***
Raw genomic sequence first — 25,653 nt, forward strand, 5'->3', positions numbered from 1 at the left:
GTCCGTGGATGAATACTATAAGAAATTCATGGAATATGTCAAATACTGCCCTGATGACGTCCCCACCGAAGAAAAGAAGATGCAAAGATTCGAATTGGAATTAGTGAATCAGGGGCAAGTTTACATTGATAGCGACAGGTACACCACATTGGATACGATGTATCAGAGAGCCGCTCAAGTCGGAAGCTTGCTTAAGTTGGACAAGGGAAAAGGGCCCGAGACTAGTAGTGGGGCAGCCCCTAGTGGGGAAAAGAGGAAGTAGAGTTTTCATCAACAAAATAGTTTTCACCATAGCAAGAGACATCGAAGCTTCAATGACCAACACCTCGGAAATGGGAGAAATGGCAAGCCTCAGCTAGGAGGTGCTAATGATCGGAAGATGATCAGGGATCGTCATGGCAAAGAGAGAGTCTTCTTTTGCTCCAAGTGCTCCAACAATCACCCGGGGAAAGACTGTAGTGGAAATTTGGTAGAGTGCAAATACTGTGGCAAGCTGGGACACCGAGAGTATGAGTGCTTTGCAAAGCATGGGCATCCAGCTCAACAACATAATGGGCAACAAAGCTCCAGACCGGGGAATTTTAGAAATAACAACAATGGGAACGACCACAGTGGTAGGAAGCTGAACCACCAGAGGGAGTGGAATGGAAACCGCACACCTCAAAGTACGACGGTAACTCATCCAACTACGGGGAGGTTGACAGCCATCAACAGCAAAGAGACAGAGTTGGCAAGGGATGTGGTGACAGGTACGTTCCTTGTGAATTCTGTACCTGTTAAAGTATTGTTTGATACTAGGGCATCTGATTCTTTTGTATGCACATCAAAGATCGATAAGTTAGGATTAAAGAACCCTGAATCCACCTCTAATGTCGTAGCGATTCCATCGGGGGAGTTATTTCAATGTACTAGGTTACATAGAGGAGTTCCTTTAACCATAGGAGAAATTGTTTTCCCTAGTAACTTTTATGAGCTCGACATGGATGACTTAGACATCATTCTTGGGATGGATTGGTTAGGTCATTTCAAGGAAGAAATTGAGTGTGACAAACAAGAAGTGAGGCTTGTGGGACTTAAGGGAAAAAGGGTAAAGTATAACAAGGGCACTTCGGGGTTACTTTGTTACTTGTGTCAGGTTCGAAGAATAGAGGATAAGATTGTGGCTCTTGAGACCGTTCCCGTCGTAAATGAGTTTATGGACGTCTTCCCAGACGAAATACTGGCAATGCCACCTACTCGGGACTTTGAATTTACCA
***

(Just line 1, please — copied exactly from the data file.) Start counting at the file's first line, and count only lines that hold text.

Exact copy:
Raw genomic sequence first — 25,653 nt, forward strand, 5'->3', positions numbered from 1 at the left: